At the moment John was sitting in a chair, staring up at the ceiling. He was at his desk, having been attempting to write his most personal thoughts in a regular, old-fashioned journal. He didn’t trust these specific, most precious, thoughts of his best friend to be stored on a computer where anyone and everyone might have hacking access to them or he might make a mistake and publish something he didn’t mean to publish.
The ceiling was painted red with his thoughts. A movie playing out over it as if on a screen. Sherlock jumping from that rooftop, but oddly enough the things he’d said just moments before on the phone were what played through John’s mind at the moment, played in his ears as if speakers were somewhere in the room.
Out of everyone Sherlock could have called, he’d called John. Out of everyone Sherlock might have wanted to speak to, he’d chosen John. He had wanted John to hear what he had to say, to hear his voice one last time, to hear the confession that John still didn’t understand because it was all just a pack of lies. To look at him one last time, to see him fall.
Of course, it was just coincidence that John had come back to Bart’s at that moment, but...he had still insisted John stand there and watch. He hadn’t let John go up, despite John having tried to persuade him otherwise. It wasn’t as if, even with the lift, John would’ve gotten to the roof before Sherlock would’ve been able to jump. No, Sherlock had wanted someone to see, someone who knew him and cared for him. He’d wanted John to see.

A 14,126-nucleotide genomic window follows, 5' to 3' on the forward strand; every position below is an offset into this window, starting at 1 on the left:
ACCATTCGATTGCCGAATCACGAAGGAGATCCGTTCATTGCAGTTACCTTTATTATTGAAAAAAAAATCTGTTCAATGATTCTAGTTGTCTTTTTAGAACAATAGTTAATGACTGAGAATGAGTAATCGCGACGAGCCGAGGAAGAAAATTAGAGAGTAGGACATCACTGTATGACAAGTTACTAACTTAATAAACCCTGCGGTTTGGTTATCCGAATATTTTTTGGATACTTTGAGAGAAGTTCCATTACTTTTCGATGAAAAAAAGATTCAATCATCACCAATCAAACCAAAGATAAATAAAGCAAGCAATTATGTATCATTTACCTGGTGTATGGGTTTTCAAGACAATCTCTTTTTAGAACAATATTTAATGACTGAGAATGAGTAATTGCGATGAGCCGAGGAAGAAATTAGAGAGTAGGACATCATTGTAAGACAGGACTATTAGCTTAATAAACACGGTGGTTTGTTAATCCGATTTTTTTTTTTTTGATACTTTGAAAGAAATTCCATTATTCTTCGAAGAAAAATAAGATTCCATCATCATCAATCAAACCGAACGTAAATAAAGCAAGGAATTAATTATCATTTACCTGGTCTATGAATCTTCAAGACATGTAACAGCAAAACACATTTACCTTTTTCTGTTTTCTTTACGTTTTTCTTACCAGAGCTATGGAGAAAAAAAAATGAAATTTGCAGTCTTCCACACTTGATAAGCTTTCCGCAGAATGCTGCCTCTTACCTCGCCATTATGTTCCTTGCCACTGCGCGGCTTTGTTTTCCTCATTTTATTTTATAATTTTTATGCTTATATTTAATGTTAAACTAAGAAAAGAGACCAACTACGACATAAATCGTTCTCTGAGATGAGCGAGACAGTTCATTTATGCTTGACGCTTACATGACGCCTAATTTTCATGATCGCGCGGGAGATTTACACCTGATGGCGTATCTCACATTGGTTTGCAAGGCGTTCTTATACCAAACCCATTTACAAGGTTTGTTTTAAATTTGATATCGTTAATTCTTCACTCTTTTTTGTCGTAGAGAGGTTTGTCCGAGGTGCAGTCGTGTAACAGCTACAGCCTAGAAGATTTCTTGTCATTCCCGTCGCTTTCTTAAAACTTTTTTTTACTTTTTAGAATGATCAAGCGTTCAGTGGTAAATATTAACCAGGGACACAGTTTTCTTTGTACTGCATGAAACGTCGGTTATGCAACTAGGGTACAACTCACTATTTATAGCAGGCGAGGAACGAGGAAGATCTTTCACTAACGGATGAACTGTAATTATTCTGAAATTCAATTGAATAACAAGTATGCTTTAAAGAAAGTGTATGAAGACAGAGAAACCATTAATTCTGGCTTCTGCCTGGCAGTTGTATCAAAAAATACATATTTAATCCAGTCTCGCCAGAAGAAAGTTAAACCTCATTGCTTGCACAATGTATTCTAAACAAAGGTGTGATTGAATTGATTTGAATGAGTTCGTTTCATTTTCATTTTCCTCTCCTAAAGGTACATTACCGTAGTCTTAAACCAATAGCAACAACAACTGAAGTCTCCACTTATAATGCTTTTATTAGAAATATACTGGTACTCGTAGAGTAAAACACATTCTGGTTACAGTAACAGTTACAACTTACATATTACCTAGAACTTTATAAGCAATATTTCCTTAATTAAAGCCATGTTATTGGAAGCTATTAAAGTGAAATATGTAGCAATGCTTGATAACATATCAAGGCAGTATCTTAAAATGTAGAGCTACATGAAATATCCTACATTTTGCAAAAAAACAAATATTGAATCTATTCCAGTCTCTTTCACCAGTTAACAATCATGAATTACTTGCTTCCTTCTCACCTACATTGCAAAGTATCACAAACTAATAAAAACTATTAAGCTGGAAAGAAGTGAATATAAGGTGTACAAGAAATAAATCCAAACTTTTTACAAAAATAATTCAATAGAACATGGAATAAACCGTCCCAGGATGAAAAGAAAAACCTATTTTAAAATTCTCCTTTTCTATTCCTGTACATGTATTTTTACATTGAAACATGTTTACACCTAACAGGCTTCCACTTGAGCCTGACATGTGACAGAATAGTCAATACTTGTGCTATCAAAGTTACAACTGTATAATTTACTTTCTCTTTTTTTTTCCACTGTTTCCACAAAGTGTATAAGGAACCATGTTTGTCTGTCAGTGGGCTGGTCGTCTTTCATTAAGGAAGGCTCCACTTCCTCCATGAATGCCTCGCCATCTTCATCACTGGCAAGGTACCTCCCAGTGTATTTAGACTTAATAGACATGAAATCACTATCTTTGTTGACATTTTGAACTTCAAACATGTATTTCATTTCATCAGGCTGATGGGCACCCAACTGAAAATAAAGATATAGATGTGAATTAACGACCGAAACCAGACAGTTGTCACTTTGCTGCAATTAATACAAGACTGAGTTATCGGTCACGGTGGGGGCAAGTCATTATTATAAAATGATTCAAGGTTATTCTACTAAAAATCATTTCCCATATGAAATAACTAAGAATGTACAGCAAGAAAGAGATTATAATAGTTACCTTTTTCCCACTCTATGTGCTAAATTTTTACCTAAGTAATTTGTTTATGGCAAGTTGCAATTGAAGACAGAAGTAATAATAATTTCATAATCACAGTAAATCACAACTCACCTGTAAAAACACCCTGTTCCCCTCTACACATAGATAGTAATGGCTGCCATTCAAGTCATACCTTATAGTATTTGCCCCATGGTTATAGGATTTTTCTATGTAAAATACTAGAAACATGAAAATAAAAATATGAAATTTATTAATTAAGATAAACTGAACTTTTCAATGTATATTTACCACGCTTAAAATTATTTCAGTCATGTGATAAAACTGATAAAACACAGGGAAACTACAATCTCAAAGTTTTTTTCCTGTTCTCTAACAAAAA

And so John had watched. In disbelief and horror. And John continued to watch. Every day in his mind, the walls and the ceiling and his own eyelids as the screen it all played out on. Every time he stared blankly at a flat surface, or shut his eyes to sleep. He watched, over and over. He remembered. He heard.
And sometimes, because he knew he was alone and nobody would have any reason to bug his bedsit now, he would softly cry. And beg for reality to suspend itself, just one more time. Just one more time for Sherlock. To perform one last miracle. For Sherlock to be alive. To walk up to his doorstep, to knock and to tell him it was all a ruse.
If that were to happen, John didn’t think there would be a happier man in the universe, even as vast as it was. And he didn’t think he’d be able to stop himself from kissing the world’s only consulting detective.
But, reality didn’t suspend itself so easily. Things didn’t work that way in the real world. When people died in the real world, they stayed dead. John knew. He’d seen it many times. Perhaps this last time was finally enough to break whatever was left of John inside to care about the world anymore. Everything seemed empty and hollow and dull and muted without Sherlock.
He reached up when he felt a tear slip from his upturned face back toward his ear, wiped it away, before sitting up properly again and picking up his pen once more so that he could finish the entry he’d started in the journal.